To-Day” in the “Century Magazine.” He crossed and take for granted, nor to find talk and discourse, but to weigh and consider. Some books are to be
the ocean in the steerage himself, and draws this pic
ture of one of his companions in the voyage that he tasted, others to be swallowed, and some few to be
made : chewed and digested ; that is, some books are to be
Kneeling in an upper bunk near me, a middle-aged read only in parts; others to be read, but not curiously,
Irishman was hanging a pot containing a shamrock and some few to be read wholly, and with diligence
plant. I entered into conversation with him, and and attention. Some books, also, may be read by learned that he was going to join his son in California. deputy, and extracts made of them by others; but that
to whom he was taking the shamrock as a present. would be only in the less important arguments and “I hope it will live,” he said, looking wistfully at the meaner sort of books; else distilled books are, like
the pot as it swung from the beam. “ 'Twas the wan common distilled waters, flashy things. Reading thing the bhoy wanted. 'L'ave iv'ryting,' says he in maketh a full man, conference a ready man, and writ
his letther, 'an' come over. I have enough for the ing an exact man; and therefore, if a man write little
both of us now,' says he ; 'an' I can make you comhe had need have a great memory; if he confer little, fortable for the rest av your days. But,' says he, 'fetch he had need have a present wit, if he read little, he had me a livin' root av shamrock if ye can.'' need have much cunning, to seem to know that he All Sunday we were in smooth water, running undoth not.
der the lee of the Irish Coast. The day being fine and
warm, the steerage swarmed on deck in full force. EVERY one must know that his best life is his silent Men, women, and children all crowded about the after life ; his truest growth, his silent growth. What I am,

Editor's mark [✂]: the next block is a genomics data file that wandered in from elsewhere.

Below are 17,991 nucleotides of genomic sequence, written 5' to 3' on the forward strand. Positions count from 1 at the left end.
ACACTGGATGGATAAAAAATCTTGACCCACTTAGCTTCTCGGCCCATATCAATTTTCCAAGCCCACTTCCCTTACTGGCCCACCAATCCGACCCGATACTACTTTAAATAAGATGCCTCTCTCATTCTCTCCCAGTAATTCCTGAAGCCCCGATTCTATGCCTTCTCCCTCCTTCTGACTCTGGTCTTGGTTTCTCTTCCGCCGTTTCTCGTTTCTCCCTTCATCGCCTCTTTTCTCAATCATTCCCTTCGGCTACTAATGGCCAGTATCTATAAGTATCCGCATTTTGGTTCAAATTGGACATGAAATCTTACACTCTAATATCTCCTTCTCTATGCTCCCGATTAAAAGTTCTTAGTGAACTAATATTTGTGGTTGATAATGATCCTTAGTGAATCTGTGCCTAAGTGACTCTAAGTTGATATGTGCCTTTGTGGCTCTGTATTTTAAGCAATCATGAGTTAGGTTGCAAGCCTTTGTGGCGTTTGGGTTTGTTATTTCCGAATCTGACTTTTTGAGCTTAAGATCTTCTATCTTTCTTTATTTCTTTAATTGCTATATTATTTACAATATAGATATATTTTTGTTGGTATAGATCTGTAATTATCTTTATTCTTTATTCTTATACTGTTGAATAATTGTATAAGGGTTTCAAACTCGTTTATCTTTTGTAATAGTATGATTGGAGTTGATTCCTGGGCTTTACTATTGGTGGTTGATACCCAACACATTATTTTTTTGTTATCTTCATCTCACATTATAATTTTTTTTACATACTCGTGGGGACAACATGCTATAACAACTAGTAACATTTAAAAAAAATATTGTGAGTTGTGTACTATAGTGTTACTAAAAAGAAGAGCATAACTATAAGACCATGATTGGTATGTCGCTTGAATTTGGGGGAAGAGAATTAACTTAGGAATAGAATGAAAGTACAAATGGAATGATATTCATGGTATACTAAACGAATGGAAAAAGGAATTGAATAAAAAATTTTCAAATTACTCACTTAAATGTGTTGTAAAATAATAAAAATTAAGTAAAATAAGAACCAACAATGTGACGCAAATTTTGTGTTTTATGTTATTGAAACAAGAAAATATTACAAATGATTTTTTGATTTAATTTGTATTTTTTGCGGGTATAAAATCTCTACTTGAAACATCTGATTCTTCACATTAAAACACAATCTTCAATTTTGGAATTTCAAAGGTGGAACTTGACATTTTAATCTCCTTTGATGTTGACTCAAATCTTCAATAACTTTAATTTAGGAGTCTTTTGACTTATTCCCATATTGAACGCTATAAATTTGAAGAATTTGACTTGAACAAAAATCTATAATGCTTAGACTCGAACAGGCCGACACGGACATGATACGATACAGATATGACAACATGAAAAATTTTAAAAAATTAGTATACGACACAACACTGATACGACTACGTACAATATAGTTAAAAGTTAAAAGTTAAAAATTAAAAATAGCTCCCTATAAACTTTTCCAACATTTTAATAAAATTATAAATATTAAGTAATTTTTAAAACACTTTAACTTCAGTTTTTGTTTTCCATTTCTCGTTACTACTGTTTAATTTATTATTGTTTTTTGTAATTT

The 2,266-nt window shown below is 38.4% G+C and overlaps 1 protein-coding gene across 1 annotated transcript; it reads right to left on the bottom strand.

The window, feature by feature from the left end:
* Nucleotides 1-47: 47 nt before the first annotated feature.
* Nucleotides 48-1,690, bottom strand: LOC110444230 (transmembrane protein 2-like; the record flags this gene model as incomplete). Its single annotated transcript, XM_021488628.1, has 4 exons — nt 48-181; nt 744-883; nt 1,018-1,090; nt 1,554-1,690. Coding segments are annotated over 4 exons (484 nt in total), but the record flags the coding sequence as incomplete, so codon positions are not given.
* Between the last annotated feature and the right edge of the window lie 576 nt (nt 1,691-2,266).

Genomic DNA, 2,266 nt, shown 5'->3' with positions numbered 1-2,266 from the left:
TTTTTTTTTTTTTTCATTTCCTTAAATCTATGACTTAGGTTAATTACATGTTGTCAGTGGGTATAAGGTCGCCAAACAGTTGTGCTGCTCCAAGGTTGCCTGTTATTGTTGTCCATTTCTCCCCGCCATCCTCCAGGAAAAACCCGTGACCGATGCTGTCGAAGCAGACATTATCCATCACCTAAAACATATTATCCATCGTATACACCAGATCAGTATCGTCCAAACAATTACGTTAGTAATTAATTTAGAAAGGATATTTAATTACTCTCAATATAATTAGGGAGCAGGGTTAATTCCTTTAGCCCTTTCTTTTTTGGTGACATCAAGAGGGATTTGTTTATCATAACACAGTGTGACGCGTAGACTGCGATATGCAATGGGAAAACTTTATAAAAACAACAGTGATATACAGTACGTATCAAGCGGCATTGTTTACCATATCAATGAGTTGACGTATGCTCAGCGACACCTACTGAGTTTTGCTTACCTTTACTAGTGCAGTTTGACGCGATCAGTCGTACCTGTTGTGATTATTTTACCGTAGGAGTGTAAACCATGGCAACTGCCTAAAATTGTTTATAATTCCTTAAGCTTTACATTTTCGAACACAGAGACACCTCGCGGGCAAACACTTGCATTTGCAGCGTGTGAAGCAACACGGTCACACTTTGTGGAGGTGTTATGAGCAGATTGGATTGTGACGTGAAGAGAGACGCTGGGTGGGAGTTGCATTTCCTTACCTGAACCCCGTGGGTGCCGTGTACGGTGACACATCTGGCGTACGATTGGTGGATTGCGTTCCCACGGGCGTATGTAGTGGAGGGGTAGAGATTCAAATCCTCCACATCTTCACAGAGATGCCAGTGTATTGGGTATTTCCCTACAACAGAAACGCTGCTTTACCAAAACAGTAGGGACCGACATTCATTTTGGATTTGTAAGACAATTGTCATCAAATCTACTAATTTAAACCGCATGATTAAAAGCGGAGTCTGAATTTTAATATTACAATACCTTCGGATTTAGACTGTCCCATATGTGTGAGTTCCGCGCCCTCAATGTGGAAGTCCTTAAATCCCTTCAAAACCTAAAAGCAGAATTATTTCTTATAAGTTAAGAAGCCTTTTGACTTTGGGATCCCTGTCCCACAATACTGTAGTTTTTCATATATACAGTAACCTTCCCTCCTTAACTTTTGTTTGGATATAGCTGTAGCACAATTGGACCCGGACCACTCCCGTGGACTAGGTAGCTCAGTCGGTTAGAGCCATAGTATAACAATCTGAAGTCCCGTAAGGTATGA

hatch, some playing cards, some dancing, and some alwhat is my life, myself, is inside, and inside is all the ready making love ; but for the most part they lay work done that fashions me. The soul is not made as about the deck, sleeping and basking in the sun. In the statue is, with click of hammer and chip of chisel
the afternoon my friend the Irishman appeared with from without; but the soul is made of its own ingrowth, his shamrock. He wanted to give it a "taste ” of fresh as a peach is.-J. F. W. Ware.
air, he said. At sight of it many of the Irish girls shed tears ; then, seating themselves about the old man,
CURRENT EVENTS. they sang plaintive Irish melodies until the sun went The outcome of the Spanish Minister De Lome letter incidown. The sad faces of the homesick girls, and the dent, mentioned last week, was that upon being called on he old father sitting among them holding in his lap the
did not deny having written the letter, and immediately
offered his resignation to the Spanish Government, which was, precious little bit of green, presented a sight not easily